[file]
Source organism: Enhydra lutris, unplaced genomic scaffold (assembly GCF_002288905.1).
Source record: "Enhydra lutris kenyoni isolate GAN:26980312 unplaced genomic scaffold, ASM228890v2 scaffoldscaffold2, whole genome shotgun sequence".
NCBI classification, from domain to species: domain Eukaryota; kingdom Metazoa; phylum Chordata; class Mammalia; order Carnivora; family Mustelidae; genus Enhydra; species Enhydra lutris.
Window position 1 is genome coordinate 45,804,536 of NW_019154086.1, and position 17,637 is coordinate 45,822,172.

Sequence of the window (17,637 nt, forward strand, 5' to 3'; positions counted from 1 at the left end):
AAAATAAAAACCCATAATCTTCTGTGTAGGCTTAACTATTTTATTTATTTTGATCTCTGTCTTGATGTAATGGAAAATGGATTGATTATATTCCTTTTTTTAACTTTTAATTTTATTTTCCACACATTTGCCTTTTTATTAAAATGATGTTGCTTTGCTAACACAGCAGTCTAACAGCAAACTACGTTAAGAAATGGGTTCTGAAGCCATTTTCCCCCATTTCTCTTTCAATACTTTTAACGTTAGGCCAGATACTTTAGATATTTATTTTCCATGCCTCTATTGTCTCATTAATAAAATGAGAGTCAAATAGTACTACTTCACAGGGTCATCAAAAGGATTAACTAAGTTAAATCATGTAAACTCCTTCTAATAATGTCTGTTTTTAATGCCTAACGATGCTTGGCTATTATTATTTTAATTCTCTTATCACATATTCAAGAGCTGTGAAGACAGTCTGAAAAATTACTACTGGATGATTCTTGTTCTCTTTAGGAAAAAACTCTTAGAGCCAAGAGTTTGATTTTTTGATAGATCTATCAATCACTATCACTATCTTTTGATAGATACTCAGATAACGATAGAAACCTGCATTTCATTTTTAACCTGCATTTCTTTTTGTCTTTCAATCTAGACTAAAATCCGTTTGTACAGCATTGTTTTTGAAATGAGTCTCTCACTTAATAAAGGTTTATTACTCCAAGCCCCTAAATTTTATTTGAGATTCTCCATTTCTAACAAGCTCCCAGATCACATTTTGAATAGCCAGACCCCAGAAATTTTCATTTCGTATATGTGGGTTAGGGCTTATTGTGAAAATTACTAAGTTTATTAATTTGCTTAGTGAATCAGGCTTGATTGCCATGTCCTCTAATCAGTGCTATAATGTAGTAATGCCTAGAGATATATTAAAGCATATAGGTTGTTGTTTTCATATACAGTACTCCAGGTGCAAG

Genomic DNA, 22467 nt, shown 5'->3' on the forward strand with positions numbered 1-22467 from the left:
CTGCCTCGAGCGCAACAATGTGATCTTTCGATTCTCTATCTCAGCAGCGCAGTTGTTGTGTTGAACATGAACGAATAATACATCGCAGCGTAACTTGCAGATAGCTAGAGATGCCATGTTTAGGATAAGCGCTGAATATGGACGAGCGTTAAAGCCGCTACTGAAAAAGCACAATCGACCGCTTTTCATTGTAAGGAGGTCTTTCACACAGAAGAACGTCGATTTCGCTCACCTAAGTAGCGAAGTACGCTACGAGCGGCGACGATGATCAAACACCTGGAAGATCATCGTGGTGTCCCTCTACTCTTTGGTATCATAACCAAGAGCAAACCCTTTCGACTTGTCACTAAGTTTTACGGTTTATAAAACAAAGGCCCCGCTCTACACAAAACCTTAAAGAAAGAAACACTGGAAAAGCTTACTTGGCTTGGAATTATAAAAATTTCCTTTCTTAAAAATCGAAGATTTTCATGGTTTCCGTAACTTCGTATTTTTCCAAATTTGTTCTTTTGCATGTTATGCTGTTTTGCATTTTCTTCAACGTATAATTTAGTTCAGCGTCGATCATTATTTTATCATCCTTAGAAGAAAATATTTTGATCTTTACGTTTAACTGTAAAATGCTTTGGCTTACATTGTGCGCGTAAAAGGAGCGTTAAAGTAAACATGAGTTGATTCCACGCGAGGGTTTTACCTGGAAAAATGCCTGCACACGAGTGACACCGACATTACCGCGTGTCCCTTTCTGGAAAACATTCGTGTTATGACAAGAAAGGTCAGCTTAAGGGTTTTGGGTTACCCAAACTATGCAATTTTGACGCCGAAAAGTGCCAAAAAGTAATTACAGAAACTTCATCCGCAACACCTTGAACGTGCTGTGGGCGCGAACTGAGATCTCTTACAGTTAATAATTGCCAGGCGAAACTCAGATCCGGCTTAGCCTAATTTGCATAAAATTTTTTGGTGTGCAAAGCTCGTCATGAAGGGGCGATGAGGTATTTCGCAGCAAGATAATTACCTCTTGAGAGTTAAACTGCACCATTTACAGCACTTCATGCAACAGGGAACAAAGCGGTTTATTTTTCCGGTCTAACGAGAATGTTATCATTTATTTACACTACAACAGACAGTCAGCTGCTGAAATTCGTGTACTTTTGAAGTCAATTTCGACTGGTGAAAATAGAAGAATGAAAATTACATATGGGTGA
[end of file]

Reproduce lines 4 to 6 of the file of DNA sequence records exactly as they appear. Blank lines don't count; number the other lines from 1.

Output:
Window position 1 is genome coordinate 45,804,536 of NW_019154086.1, and position 17,637 is coordinate 45,822,172.

Sequence of the window (17,637 nt, forward strand, 5' to 3'; positions counted from 1 at the left end):
AAAATAAAAACCCATAATCTTCTGTGTAGGCTTAACTATTTTATTTATTTTGATCTCTGTCTTGATGTAATGGAAAATGGATTGATTATATTCCTTTTTTTAACTTTTAATTTTATTTTCCACACATTTGCCTTTTTATTAAAATGATGTTGCTTTGCTAACACAGCAGTCTAACAGCAAACTACGTTAAGAAATGGGTTCTGAAGCCATTTTCCCCCATTTCTCTTTCAATACTTTTAACGTTAGGCCAGATACTTTAGATATTTATTTTCCATGCCTCTATTGTCTCATTAATAAAATGAGAGTCAAATAGTACTACTTCACAGGGTCATCAAAAGGATTAACTAAGTTAAATCATGTAAACTCCTTCTAATAATGTCTGTTTTTAATGCCTAACGATGCTTGGCTATTATTATTTTAATTCTCTTATCACATATTCAAGAGCTGTGAAGACAGTCTGAAAAATTACTACTGGATGATTCTTGTTCTCTTTAGGAAAAAACTCTTAGAGCCAAGAGTTTGATTTTTTGATAGATCTATCAATCACTATCACTATCTTTTGATAGATACTCAGATAACGATAGAAACCTGCATTTCATTTTTAACCTGCATTTCTTTTTGTCTTTCAATCTAGACTAAAATCCGTTTGTACAGCATTGTTTTTGAAATGAGTCTCTCACTTAATAAAGGTTTATTACTCCAAGCCCCTAAATTTTATTTGAGATTCTCCATTTCTAACAAGCTCCCAGATCACATTTTGAATAGCCAGACCCCAGAAATTTTCATTTCGTATATGTGGGTTAGGGCTTATTGTGAAAATTACTAAGTTTATTAATTTGCTTAGTGAATCAGGCTTGATTGCCATGTCCTCTAATCAGTGCTATAATGTAGTAATGCCTAGAGATATATTAAAGCATATAGGTTGTTGTTTTCATATACAGTACTCCAGGTGCAAG